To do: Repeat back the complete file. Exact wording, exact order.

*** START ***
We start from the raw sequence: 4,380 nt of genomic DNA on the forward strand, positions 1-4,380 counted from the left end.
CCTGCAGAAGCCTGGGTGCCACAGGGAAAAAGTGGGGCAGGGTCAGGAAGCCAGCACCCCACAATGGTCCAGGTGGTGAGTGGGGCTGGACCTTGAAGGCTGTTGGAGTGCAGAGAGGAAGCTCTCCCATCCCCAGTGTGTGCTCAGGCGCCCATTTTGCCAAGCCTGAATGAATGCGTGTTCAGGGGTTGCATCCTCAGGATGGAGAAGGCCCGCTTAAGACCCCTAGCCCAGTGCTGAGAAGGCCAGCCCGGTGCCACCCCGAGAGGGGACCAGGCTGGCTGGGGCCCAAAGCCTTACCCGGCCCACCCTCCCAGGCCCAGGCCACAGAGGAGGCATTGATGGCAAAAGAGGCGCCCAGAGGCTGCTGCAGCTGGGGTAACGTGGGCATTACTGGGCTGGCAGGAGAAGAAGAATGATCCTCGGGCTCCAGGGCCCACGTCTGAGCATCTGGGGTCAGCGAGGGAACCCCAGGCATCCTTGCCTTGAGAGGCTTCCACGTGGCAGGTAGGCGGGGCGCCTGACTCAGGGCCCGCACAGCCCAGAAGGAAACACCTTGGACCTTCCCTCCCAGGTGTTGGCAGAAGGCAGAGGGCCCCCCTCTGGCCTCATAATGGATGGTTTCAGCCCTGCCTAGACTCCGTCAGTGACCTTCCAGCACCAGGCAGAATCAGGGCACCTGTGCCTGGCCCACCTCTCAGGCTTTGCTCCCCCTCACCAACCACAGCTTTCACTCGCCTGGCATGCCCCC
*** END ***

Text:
We start from the raw sequence: 4,380 nt of genomic DNA on the forward strand, positions 1-4,380 counted from the left end.
CCTGCAGAAGCCTGGGTGCCACAGGGAAAAAGTGGGGCAGGGTCAGGAAGCCAGCACCCCACAATGGTCCAGGTGGTGAGTGGGGCTGGACCTTGAAGGCTGTTGGAGTGCAGAGAGGAAGCTCTCCCATCCCCAGTGTGTGCTCAGGCGCCCATTTTGCCAAGCCTGAATGAATGCGTGTTCAGGGGTTGCATCCTCAGGATGGAGAAGGCCCGCTTAAGACCCCTAGCCCAGTGCTGAGAAGGCCAGCCCGGTGCCACCCCGAGAGGGGACCAGGCTGGCTGGGGCCCAAAGCCTTACCCGGCCCACCCTCCCAGGCCCAGGCCACAGAGGAGGCATTGATGGCAAAAGAGGCGCCCAGAGGCTGCTGCAGCTGGGGTAACGTGGGCATTACTGGGCTGGCAGGAGAAGAAGAATGATCCTCGGGCTCCAGGGCCCACGTCTGAGCATCTGGGGTCAGCGAGGGAACCCCAGGCATCCTTGCCTTGAGAGGCTTCCACGTGGCAGGTAGGCGGGGCGCCTGACTCAGGGCCCGCACAGCCCAGAAGGAAACACCTTGGACCTTCCCTCCCAGGTGTTGGCAGAAGGCAGAGGGCCCCCCTCTGGCCTCATAATGGATGGTTTCAGCCCTGCCTAGACTCCGTCAGTGACCTTCCAGCACCAGGCAGAATCAGGGCACCTGTGCCTGGCCCACCTCTCAGGCTTTGCTCCCCCTCACCAACCACAGCTTTCACTCGCCTGGCATGCCCCC